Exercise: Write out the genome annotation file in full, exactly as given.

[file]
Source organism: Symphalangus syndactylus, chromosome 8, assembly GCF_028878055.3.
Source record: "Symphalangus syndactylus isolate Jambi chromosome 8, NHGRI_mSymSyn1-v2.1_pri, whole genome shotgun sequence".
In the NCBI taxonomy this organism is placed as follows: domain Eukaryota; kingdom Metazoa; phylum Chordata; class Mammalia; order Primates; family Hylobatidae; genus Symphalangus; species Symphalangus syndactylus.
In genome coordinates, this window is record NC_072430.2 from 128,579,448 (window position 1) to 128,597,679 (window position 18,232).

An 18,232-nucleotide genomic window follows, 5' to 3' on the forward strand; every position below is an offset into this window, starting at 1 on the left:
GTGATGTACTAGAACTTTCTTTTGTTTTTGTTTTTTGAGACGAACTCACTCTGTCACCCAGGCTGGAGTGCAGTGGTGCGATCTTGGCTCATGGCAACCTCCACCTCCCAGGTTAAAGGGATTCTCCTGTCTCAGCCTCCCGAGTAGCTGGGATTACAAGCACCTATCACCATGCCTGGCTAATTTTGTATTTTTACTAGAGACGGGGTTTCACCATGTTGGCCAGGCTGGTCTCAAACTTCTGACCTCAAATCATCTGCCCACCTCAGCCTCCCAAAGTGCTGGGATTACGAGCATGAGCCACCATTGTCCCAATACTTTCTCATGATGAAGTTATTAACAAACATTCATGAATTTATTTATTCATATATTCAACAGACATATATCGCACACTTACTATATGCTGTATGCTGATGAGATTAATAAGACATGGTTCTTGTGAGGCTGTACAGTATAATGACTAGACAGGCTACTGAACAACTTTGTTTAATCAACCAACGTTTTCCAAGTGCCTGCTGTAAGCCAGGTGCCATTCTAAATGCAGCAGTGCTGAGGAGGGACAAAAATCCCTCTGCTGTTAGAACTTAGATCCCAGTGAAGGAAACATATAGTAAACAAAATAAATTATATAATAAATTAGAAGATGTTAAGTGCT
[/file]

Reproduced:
Source organism: Symphalangus syndactylus, chromosome 8, assembly GCF_028878055.3.
Source record: "Symphalangus syndactylus isolate Jambi chromosome 8, NHGRI_mSymSyn1-v2.1_pri, whole genome shotgun sequence".
In the NCBI taxonomy this organism is placed as follows: domain Eukaryota; kingdom Metazoa; phylum Chordata; class Mammalia; order Primates; family Hylobatidae; genus Symphalangus; species Symphalangus syndactylus.
In genome coordinates, this window is record NC_072430.2 from 128,579,448 (window position 1) to 128,597,679 (window position 18,232).

An 18,232-nucleotide genomic window follows, 5' to 3' on the forward strand; every position below is an offset into this window, starting at 1 on the left:
GTGATGTACTAGAACTTTCTTTTGTTTTTGTTTTTTGAGACGAACTCACTCTGTCACCCAGGCTGGAGTGCAGTGGTGCGATCTTGGCTCATGGCAACCTCCACCTCCCAGGTTAAAGGGATTCTCCTGTCTCAGCCTCCCGAGTAGCTGGGATTACAAGCACCTATCACCATGCCTGGCTAATTTTGTATTTTTACTAGAGACGGGGTTTCACCATGTTGGCCAGGCTGGTCTCAAACTTCTGACCTCAAATCATCTGCCCACCTCAGCCTCCCAAAGTGCTGGGATTACGAGCATGAGCCACCATTGTCCCAATACTTTCTCATGATGAAGTTATTAACAAACATTCATGAATTTATTTATTCATATATTCAACAGACATATATCGCACACTTACTATATGCTGTATGCTGATGAGATTAATAAGACATGGTTCTTGTGAGGCTGTACAGTATAATGACTAGACAGGCTACTGAACAACTTTGTTTAATCAACCAACGTTTTCCAAGTGCCTGCTGTAAGCCAGGTGCCATTCTAAATGCAGCAGTGCTGAGGAGGGACAAAAATCCCTCTGCTGTTAGAACTTAGATCCCAGTGAAGGAAACATATAGTAAACAAAATAAATTATATAATAAATTAGAAGATGTTAAGTGCT